Levee Safety Program. This will promote nationwide consistency, common approaches and messages related to risk
communication and public education, and improved coordination and harmonization of federal levee-related programs
Align Existing Federal Programs to National Levee Safety Program Goals
To ensure that federal investments and policies have the greatest possible
impact, all federal programs that significantly impact governmental and
individual decision-making in leveed areas must be aligned toward the goal of
reliable levees, an informed and involved public, shared responsibility for the
protection of human life, and mitigation of public and private economic damages.
Federal programs should not only be aligned with each other to maximize the
benefit and reduce the potential of programs working at cross-purposes, but can
be used as an enticement for states and local communities for responsible levee
stewardship (Recommendations 14 and 17). Alignment of federal programs to
provide incentives falls in the broad categories of:
- Savings / funding to the community.
- Eligibility for federal funding.
- Priority for federal funding.
- Cost sharing requirements.
The recommendations for aligning federal programs may benefit property
owners in leveed areas, levee owners and operators, local and regional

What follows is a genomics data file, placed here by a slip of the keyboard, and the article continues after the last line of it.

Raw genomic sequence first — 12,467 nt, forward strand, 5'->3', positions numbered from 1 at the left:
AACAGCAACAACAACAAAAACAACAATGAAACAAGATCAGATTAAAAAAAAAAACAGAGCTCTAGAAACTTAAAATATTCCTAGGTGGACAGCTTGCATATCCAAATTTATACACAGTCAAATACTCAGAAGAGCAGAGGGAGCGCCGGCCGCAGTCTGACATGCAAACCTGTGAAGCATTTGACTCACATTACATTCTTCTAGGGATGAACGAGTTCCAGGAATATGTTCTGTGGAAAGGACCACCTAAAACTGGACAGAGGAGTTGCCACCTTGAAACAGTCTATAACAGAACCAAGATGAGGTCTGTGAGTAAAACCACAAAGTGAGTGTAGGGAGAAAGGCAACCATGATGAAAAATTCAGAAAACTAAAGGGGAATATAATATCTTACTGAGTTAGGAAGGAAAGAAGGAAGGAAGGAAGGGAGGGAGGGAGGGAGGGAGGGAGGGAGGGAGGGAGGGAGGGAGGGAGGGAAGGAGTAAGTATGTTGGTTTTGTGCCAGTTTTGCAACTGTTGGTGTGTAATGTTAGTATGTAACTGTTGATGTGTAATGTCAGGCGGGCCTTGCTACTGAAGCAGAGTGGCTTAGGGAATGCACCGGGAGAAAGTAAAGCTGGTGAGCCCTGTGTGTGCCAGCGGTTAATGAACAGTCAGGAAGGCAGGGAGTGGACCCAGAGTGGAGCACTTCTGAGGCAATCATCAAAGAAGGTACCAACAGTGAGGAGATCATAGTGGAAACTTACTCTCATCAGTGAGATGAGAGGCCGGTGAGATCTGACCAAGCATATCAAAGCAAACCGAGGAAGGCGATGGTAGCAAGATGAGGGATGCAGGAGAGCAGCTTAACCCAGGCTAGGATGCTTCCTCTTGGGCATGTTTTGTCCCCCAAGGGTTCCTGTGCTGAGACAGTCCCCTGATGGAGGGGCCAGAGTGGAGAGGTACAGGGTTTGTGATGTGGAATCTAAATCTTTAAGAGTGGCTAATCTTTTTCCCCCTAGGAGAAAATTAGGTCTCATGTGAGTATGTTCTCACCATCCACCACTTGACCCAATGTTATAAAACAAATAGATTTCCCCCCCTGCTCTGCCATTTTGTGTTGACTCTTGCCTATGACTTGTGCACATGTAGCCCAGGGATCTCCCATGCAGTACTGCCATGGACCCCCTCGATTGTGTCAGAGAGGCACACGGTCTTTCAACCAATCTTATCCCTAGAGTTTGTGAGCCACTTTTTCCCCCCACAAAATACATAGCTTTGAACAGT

governments, and/or states and tribes. The NCLS considered this
recommendation, however, with two principles in mind:
- Immediate disaster response functions or funds should not be included
as incentives and disincentives. To withhold such immediate funds is
inhumane, flies in the face of public safety, and does little to promote
levee safety behavior.
- Promoting synergies between the National Levee Safety Program and other federal programs (e.g., the National
Flood Insurance Program) should not result in unintended consequences.
The NCLS cites several specific examples of federal programs that must be aligned toward the goals of the National
Levee Safety Program, including:
- The proposed levee safety grant program will assist states, local governments and levee owners and operators in
building strong levee safety programs (Recommendation 15). This funding should encourage states to support
the set-up and maintenance of levee safety programs and to perform basic activities such as updating and
maintaining a levee inventory, inspection, reporting, notification/public outreach, and coordination.
- The proposed National Levee Rehabilitation, Improvement, and Flood Mitigation Fund should be used for the
combination of structural and nonstructural approaches that would most efficiently maximize overall risk
reduction and meet requirements to ensure that levee owners and operators maintain a high level of upkeep of
their levees and engage in responsible activities related to the public living and working behind those levees
- FEMA's flood hazard mapping program should be augmented to further support the National Levee Safety
program, especially in the areas of risk identification and communication in leveed areas (Recommendation 19).
Examples of recommended activities include identifying levee systems and associated levee system failure